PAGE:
Newsweek wonders whether Arizona shooter Jared Loughner could have been involuntarily committed to a mental-health facility before he went on his murderous rampage last weekend. And interestingly, Arizona is apparently one of the states where it’s easiest to force someone into psychological counseling without his consent.

American Jewish groups have outlined their new legislative goals for the Republican-led Congress. One of their main focuses is on funding for Israel, which may be moved out of foreign spending in order to protect it from budget cuts: “Some leading Republicans, including Rep. Ileana Ros-Lehtinen (R-Fla.), the new chairwoman of the U.S. House of Representatives Foreign Affairs Committee, say Congress could separate funding for Israel from overall foreign spending, allowing conservatives to maintain current levels for Israel while slashing foreign spending for countries they don’t see as friendly or programs they oppose.”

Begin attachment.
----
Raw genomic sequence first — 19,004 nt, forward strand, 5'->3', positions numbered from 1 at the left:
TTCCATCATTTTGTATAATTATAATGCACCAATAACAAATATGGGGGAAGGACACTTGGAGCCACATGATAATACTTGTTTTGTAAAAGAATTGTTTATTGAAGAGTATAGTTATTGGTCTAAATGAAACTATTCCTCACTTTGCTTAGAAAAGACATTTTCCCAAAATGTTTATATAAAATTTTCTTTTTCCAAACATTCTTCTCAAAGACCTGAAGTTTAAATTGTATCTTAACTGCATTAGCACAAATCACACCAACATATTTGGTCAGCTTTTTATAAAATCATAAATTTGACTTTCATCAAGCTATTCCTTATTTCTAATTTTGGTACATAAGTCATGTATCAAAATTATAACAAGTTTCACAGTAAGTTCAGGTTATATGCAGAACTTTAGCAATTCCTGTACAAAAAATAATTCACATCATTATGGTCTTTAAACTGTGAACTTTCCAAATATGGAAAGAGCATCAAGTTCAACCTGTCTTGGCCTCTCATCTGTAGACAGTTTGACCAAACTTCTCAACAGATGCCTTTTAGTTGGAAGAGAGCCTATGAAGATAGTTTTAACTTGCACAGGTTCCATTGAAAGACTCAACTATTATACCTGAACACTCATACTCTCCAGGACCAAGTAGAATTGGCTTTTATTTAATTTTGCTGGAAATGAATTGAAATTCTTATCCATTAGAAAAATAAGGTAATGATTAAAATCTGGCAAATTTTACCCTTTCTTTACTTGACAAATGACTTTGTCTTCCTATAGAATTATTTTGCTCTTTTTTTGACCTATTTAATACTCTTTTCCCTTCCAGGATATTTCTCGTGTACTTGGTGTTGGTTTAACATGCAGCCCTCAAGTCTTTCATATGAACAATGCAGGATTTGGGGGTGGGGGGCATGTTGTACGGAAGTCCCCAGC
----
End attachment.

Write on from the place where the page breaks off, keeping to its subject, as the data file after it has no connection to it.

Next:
Don’t tell Iran, but the Elder of Zion blog appears to have obtained some sort of booklet exposing the identities of key Mossad agents.

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Assange Now Blackmailing the U.S. Government

Some Julian Assange supporters have dismissed the potential national-security risk of WikiLeaks as an unfortunate, but unavoidable, consequence of the fight for more government transparency. But now Assange has taken his “crusade” a step further, by threatening to release even more dangerous documents if government leaders make any attempt to shut down his website or detain him. This is essentially blackmail:

Julian Assange, the WikiLeaks founder, has circulated across the internet an encrypted “poison pill” cache of uncensored documents suspected to include files on BP and Guantanamo Bay.